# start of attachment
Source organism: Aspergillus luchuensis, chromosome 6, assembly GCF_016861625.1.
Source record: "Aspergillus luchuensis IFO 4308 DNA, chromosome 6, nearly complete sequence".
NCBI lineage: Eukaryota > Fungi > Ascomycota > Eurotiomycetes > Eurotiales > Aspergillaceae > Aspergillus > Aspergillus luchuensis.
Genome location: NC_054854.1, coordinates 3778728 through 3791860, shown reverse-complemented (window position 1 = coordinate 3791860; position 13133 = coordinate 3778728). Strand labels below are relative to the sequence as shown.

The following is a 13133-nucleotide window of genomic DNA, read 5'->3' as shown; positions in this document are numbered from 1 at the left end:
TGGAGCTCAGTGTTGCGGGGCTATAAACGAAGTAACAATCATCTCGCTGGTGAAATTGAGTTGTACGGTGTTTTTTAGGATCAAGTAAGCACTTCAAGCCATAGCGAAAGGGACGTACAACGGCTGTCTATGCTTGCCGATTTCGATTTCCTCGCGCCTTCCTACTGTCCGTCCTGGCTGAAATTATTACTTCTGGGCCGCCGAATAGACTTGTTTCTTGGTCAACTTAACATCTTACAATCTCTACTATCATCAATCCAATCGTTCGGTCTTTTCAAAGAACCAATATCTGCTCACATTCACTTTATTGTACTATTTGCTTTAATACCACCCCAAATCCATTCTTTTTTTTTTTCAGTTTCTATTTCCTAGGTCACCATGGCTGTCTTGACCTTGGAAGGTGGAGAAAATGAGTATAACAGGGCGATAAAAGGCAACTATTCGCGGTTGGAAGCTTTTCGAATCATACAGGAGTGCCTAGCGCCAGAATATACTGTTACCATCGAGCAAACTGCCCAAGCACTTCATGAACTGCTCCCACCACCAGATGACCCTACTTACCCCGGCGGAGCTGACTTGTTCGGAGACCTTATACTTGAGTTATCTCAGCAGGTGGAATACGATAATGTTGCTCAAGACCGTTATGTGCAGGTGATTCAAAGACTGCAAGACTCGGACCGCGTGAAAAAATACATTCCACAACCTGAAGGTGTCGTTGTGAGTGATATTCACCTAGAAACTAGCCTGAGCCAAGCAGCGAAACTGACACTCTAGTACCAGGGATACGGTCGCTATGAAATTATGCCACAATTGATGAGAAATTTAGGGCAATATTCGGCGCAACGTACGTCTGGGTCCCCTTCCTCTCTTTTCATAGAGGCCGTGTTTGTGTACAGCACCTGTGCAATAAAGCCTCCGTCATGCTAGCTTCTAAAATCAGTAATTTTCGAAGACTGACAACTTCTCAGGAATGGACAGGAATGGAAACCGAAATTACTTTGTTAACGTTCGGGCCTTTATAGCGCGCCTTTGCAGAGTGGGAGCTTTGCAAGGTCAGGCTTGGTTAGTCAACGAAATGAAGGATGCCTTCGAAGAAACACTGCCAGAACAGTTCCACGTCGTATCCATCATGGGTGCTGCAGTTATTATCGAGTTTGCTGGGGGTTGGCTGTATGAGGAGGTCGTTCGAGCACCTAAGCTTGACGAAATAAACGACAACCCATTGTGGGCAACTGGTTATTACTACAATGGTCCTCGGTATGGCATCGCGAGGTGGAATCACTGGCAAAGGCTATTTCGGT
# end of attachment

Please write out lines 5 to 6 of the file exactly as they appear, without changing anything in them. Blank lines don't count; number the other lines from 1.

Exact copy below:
The following is a 13133-nucleotide window of genomic DNA, read 5'->3' as shown; positions in this document are numbered from 1 at the left end:
TGGAGCTCAGTGTTGCGGGGCTATAAACGAAGTAACAATCATCTCGCTGGTGAAATTGAGTTGTACGGTGTTTTTTAGGATCAAGTAAGCACTTCAAGCCATAGCGAAAGGGACGTACAACGGCTGTCTATGCTTGCCGATTTCGATTTCCTCGCGCCTTCCTACTGTCCGTCCTGGCTGAAATTATTACTTCTGGGCCGCCGAATAGACTTGTTTCTTGGTCAACTTAACATCTTACAATCTCTACTATCATCAATCCAATCGTTCGGTCTTTTCAAAGAACCAATATCTGCTCACATTCACTTTATTGTACTATTTGCTTTAATACCACCCCAAATCCATTCTTTTTTTTTTTCAGTTTCTATTTCCTAGGTCACCATGGCTGTCTTGACCTTGGAAGGTGGAGAAAATGAGTATAACAGGGCGATAAAAGGCAACTATTCGCGGTTGGAAGCTTTTCGAATCATACAGGAGTGCCTAGCGCCAGAATATACTGTTACCATCGAGCAAACTGCCCAAGCACTTCATGAACTGCTCCCACCACCAGATGACCCTACTTACCCCGGCGGAGCTGACTTGTTCGGAGACCTTATACTTGAGTTATCTCAGCAGGTGGAATACGATAATGTTGCTCAAGACCGTTATGTGCAGGTGATTCAAAGACTGCAAGACTCGGACCGCGTGAAAAAATACATTCCACAACCTGAAGGTGTCGTTGTGAGTGATATTCACCTAGAAACTAGCCTGAGCCAAGCAGCGAAACTGACACTCTAGTACCAGGGATACGGTCGCTATGAAATTATGCCACAATTGATGAGAAATTTAGGGCAATATTCGGCGCAACGTACGTCTGGGTCCCCTTCCTCTCTTTTCATAGAGGCCGTGTTTGTGTACAGCACCTGTGCAATAAAGCCTCCGTCATGCTAGCTTCTAAAATCAGTAATTTTCGAAGACTGACAACTTCTCAGGAATGGACAGGAATGGAAACCGAAATTACTTTGTTAACGTTCGGGCCTTTATAGCGCGCCTTTGCAGAGTGGGAGCTTTGCAAGGTCAGGCTTGGTTAGTCAACGAAATGAAGGATGCCTTCGAAGAAACACTGCCAGAACAGTTCCACGTCGTATCCATCATGGGTGCTGCAGTTATTATCGAGTTTGCTGGGGGTTGGCTGTATGAGGAGGTCGTTCGAGCACCTAAGCTTGACGAAATAAACGACAACCCATTGTGGGCAACTGGTTATTACTACAATGGTCCTCGGTATGGCATCGCGAGGTGGAATCACTGGCAAAGGCTATTTCGGT